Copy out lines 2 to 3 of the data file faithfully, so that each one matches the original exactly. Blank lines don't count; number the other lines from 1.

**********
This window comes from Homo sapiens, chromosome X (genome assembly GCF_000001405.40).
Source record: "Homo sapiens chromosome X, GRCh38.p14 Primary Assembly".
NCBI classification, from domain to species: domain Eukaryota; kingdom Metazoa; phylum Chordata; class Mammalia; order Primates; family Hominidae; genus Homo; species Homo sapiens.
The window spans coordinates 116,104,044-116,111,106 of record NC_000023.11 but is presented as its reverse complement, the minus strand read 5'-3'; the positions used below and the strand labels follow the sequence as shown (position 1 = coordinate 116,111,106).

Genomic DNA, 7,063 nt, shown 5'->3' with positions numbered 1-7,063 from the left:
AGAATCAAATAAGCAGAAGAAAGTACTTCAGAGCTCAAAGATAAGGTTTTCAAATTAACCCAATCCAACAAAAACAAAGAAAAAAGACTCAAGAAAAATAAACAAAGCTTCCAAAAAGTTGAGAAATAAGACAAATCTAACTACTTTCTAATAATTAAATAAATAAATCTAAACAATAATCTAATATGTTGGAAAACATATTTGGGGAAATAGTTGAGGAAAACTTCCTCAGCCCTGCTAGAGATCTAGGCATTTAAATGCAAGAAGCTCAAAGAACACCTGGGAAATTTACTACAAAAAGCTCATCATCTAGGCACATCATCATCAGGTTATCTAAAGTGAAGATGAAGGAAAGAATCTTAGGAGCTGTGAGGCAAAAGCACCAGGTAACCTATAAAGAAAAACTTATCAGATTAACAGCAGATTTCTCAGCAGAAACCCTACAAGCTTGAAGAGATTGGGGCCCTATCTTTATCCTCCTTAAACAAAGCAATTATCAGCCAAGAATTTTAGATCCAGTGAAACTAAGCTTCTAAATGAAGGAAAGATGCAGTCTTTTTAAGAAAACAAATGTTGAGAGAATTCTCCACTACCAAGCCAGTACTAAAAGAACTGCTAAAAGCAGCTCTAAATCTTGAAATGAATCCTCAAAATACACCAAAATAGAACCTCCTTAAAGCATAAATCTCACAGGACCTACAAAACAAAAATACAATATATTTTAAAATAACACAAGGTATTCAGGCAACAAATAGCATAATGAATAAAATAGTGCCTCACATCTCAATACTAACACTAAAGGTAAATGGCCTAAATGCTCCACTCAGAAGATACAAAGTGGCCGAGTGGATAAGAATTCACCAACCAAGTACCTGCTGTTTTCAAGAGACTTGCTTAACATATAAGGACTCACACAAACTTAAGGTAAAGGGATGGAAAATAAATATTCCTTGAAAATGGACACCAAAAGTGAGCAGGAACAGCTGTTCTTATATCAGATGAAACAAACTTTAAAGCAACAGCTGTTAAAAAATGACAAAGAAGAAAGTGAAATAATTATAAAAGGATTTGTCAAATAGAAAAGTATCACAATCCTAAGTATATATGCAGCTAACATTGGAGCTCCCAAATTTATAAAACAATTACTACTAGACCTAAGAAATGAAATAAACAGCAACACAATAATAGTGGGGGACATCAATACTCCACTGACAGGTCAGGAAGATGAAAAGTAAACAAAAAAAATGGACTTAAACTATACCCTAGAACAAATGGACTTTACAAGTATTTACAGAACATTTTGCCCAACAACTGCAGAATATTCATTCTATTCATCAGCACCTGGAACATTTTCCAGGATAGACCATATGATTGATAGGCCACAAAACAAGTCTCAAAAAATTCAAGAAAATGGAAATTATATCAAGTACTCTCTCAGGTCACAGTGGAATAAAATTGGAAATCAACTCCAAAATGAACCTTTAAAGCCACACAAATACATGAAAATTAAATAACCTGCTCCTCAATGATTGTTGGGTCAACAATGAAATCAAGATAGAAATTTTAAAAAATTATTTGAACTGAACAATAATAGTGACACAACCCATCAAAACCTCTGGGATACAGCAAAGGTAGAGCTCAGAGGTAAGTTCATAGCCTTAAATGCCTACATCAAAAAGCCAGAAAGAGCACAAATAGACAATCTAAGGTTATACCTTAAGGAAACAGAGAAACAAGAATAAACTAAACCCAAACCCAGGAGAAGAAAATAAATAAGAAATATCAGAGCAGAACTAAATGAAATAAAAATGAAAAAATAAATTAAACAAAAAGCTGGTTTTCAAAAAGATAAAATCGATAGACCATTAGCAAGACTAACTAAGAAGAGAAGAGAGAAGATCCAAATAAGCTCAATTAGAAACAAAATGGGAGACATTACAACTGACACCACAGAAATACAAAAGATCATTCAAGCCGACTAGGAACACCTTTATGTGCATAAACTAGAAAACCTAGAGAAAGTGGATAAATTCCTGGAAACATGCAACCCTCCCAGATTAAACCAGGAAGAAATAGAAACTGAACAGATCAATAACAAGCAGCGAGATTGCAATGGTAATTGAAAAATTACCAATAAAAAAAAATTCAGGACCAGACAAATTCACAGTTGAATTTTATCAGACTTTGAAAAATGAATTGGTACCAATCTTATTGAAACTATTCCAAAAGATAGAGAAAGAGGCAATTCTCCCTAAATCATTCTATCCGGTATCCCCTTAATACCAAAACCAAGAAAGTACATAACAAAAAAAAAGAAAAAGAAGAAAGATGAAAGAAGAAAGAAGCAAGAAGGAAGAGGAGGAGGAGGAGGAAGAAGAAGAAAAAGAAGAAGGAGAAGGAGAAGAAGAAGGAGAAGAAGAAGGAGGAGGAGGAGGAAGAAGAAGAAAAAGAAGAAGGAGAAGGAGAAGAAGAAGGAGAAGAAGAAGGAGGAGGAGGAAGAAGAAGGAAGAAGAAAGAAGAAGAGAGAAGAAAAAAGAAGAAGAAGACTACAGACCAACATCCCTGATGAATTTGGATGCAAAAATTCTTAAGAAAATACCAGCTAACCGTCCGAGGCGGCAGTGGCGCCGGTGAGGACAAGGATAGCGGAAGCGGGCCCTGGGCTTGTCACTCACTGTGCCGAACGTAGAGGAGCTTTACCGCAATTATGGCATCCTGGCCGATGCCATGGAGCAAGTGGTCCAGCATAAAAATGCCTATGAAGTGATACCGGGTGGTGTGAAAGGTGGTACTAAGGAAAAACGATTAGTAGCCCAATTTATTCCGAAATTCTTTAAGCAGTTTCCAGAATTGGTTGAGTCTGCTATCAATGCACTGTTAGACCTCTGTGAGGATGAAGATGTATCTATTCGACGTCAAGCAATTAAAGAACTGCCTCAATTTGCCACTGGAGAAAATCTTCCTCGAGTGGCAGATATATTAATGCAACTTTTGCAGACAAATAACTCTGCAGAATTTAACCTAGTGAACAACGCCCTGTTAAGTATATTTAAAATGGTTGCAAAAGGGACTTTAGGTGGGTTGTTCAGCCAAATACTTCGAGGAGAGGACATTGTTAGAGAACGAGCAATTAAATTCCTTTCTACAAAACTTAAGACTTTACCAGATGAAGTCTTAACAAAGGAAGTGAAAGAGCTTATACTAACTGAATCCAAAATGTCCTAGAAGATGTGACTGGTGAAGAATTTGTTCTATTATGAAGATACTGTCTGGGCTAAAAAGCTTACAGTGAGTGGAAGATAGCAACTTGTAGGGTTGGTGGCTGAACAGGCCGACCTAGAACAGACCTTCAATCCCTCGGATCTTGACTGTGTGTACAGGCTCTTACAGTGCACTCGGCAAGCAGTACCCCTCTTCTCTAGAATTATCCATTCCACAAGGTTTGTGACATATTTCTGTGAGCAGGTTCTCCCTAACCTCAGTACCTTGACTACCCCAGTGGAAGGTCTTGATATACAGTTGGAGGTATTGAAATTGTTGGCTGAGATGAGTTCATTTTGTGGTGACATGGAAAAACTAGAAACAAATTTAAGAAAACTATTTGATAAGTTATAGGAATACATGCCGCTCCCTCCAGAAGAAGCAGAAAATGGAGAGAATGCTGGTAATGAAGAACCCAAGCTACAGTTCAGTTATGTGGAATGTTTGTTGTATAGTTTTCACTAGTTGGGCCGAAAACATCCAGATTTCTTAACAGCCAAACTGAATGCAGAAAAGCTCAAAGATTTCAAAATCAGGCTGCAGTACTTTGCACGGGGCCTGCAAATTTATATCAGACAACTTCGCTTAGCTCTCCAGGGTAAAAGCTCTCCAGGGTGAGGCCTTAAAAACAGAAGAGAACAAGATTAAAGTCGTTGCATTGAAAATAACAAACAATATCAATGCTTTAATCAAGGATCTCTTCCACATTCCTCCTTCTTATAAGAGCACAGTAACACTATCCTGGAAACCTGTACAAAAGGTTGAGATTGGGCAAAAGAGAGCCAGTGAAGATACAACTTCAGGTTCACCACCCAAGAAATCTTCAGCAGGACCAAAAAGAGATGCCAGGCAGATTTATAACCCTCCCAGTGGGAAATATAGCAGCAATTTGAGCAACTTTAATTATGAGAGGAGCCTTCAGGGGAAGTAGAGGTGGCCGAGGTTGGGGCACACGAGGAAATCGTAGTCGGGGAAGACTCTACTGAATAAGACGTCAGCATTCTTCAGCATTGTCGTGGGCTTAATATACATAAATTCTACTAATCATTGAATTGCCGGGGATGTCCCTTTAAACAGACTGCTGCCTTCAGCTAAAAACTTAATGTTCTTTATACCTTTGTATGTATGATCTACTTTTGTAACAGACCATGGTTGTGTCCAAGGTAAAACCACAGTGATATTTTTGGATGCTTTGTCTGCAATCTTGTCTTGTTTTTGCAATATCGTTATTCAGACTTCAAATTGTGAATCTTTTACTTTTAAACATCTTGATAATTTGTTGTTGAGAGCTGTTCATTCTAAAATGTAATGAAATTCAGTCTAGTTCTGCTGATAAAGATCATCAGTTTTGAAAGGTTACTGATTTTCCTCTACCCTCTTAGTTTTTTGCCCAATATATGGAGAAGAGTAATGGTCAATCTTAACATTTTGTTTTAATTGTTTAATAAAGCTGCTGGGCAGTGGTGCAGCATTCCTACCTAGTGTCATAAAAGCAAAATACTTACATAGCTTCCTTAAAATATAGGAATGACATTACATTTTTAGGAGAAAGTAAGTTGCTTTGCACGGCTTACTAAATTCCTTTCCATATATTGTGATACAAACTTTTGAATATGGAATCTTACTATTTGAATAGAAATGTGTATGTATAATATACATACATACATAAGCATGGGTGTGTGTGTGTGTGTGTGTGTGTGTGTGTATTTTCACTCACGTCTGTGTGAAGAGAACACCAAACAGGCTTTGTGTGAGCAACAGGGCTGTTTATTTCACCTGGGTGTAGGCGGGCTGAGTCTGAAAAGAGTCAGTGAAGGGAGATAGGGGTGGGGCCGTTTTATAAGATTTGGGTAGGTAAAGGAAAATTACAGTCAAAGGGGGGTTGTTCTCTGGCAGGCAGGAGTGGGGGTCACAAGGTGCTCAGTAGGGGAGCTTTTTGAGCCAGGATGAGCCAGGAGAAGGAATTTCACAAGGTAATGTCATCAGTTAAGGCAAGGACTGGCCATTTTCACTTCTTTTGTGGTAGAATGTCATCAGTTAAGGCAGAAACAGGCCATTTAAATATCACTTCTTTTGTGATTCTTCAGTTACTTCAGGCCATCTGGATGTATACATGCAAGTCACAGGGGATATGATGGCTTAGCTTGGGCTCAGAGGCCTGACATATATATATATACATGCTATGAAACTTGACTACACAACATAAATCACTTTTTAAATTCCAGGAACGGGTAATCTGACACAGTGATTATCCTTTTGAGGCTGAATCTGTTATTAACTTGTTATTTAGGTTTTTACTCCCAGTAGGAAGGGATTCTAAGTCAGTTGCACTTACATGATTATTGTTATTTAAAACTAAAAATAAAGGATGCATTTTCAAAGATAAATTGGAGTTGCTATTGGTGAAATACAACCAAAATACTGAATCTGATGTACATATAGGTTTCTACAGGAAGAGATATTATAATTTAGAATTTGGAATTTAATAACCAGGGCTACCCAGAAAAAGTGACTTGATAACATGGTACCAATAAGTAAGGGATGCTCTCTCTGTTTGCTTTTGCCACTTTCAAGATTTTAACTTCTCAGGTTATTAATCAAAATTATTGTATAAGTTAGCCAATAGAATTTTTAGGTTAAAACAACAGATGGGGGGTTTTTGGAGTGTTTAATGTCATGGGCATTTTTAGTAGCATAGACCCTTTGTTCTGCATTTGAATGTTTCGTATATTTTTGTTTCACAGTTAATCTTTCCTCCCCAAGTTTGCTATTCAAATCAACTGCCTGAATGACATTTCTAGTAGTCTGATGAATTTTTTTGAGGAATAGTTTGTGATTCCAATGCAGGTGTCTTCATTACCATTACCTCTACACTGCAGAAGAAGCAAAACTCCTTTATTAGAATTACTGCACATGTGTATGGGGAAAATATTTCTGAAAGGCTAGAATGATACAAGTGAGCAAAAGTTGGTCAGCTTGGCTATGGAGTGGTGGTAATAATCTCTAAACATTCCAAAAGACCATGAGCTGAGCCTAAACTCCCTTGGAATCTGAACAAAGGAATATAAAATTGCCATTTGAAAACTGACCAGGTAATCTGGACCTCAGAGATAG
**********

Source record: "Homo sapiens chromosome X, GRCh38.p14 Primary Assembly".
NCBI classification, from domain to species: domain Eukaryota; kingdom Metazoa; phylum Chordata; class Mammalia; order Primates; family Hominidae; genus Homo; species Homo sapiens.